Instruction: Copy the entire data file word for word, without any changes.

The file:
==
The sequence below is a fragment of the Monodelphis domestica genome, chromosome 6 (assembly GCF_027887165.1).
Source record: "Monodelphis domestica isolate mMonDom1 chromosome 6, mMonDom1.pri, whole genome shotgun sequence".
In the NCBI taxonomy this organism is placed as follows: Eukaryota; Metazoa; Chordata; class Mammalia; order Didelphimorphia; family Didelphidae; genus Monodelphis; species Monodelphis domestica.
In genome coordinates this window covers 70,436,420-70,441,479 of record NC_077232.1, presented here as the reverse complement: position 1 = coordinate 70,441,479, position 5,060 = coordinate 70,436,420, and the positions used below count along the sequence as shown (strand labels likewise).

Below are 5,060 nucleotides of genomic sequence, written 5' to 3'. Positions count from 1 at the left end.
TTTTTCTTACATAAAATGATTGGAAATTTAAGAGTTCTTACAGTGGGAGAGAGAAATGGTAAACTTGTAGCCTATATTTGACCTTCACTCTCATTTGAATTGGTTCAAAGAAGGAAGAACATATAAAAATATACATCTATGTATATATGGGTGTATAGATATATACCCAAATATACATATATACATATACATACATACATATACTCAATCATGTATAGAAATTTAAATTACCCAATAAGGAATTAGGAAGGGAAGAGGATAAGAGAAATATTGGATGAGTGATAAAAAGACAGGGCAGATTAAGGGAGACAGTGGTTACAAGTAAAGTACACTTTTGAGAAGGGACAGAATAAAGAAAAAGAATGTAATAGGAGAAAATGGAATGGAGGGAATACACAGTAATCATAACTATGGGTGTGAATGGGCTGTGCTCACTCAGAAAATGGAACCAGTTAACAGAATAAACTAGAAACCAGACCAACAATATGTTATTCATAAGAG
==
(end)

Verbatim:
The sequence below is a fragment of the Monodelphis domestica genome, chromosome 6 (assembly GCF_027887165.1).
Source record: "Monodelphis domestica isolate mMonDom1 chromosome 6, mMonDom1.pri, whole genome shotgun sequence".
In the NCBI taxonomy this organism is placed as follows: Eukaryota; Metazoa; Chordata; class Mammalia; order Didelphimorphia; family Didelphidae; genus Monodelphis; species Monodelphis domestica.
In genome coordinates this window covers 70,436,420-70,441,479 of record NC_077232.1, presented here as the reverse complement: position 1 = coordinate 70,441,479, position 5,060 = coordinate 70,436,420, and the positions used below count along the sequence as shown (strand labels likewise).

Below are 5,060 nucleotides of genomic sequence, written 5' to 3'. Positions count from 1 at the left end.
TTTTTCTTACATAAAATGATTGGAAATTTAAGAGTTCTTACAGTGGGAGAGAGAAATGGTAAACTTGTAGCCTATATTTGACCTTCACTCTCATTTGAATTGGTTCAAAGAAGGAAGAACATATAAAAATATACATCTATGTATATATGGGTGTATAGATATATACCCAAATATACATATATACATATACATACATACATATACTCAATCATGTATAGAAATTTAAATTACCCAATAAGGAATTAGGAAGGGAAGAGGATAAGAGAAATATTGGATGAGTGATAAAAAGACAGGGCAGATTAAGGGAGACAGTGGTTACAAGTAAAGTACACTTTTGAGAAGGGACAGAATAAAGAAAAAGAATGTAATAGGAGAAAATGGAATGGAGGGAATACACAGTAATCATAACTATGGGTGTGAATGGGCTGTGCTCACTCAGAAAATGGAACCAGTTAACAGAATAAACTAGAAACCAGACCAACAATATGTTATTCATAAGAG